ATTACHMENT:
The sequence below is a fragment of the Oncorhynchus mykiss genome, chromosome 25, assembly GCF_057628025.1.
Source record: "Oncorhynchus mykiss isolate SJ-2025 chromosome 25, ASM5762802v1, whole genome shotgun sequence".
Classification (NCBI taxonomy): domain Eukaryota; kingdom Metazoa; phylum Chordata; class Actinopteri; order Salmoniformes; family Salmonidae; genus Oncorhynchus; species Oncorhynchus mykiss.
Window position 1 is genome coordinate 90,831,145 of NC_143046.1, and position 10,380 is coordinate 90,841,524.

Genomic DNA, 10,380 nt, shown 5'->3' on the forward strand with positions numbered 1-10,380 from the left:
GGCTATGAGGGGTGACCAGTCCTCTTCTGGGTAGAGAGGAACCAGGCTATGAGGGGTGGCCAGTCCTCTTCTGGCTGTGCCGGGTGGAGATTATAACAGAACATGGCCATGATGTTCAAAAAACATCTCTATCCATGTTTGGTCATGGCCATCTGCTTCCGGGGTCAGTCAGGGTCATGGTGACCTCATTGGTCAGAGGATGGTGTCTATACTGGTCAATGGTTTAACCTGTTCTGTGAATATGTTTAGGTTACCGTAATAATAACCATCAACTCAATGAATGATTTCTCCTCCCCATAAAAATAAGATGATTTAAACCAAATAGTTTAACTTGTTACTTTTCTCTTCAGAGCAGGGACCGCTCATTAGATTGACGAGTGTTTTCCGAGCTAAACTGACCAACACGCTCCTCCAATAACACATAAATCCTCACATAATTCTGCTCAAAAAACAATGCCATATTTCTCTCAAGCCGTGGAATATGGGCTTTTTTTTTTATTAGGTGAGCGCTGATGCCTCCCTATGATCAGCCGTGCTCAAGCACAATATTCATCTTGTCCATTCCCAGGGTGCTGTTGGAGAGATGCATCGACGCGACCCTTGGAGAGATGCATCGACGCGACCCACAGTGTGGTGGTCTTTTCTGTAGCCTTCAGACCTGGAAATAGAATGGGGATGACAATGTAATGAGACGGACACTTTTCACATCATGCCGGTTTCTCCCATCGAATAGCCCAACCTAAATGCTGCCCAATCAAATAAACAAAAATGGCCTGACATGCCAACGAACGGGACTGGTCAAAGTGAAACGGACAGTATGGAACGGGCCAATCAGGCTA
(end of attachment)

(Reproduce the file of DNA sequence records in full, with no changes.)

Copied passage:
The sequence below is a fragment of the Oncorhynchus mykiss genome, chromosome 25, assembly GCF_057628025.1.
Source record: "Oncorhynchus mykiss isolate SJ-2025 chromosome 25, ASM5762802v1, whole genome shotgun sequence".
Classification (NCBI taxonomy): domain Eukaryota; kingdom Metazoa; phylum Chordata; class Actinopteri; order Salmoniformes; family Salmonidae; genus Oncorhynchus; species Oncorhynchus mykiss.
Window position 1 is genome coordinate 90,831,145 of NC_143046.1, and position 10,380 is coordinate 90,841,524.

Genomic DNA, 10,380 nt, shown 5'->3' on the forward strand with positions numbered 1-10,380 from the left:
GGCTATGAGGGGTGACCAGTCCTCTTCTGGGTAGAGAGGAACCAGGCTATGAGGGGTGGCCAGTCCTCTTCTGGCTGTGCCGGGTGGAGATTATAACAGAACATGGCCATGATGTTCAAAAAACATCTCTATCCATGTTTGGTCATGGCCATCTGCTTCCGGGGTCAGTCAGGGTCATGGTGACCTCATTGGTCAGAGGATGGTGTCTATACTGGTCAATGGTTTAACCTGTTCTGTGAATATGTTTAGGTTACCGTAATAATAACCATCAACTCAATGAATGATTTCTCCTCCCCATAAAAATAAGATGATTTAAACCAAATAGTTTAACTTGTTACTTTTCTCTTCAGAGCAGGGACCGCTCATTAGATTGACGAGTGTTTTCCGAGCTAAACTGACCAACACGCTCCTCCAATAACACATAAATCCTCACATAATTCTGCTCAAAAAACAATGCCATATTTCTCTCAAGCCGTGGAATATGGGCTTTTTTTTTTATTAGGTGAGCGCTGATGCCTCCCTATGATCAGCCGTGCTCAAGCACAATATTCATCTTGTCCATTCCCAGGGTGCTGTTGGAGAGATGCATCGACGCGACCCTTGGAGAGATGCATCGACGCGACCCACAGTGTGGTGGTCTTTTCTGTAGCCTTCAGACCTGGAAATAGAATGGGGATGACAATGTAATGAGACGGACACTTTTCACATCATGCCGGTTTCTCCCATCGAATAGCCCAACCTAAATGCTGCCCAATCAAATAAACAAAAATGGCCTGACATGCCAACGAACGGGACTGGTCAAAGTGAAACGGACAGTATGGAACGGGCCAATCAGGCTA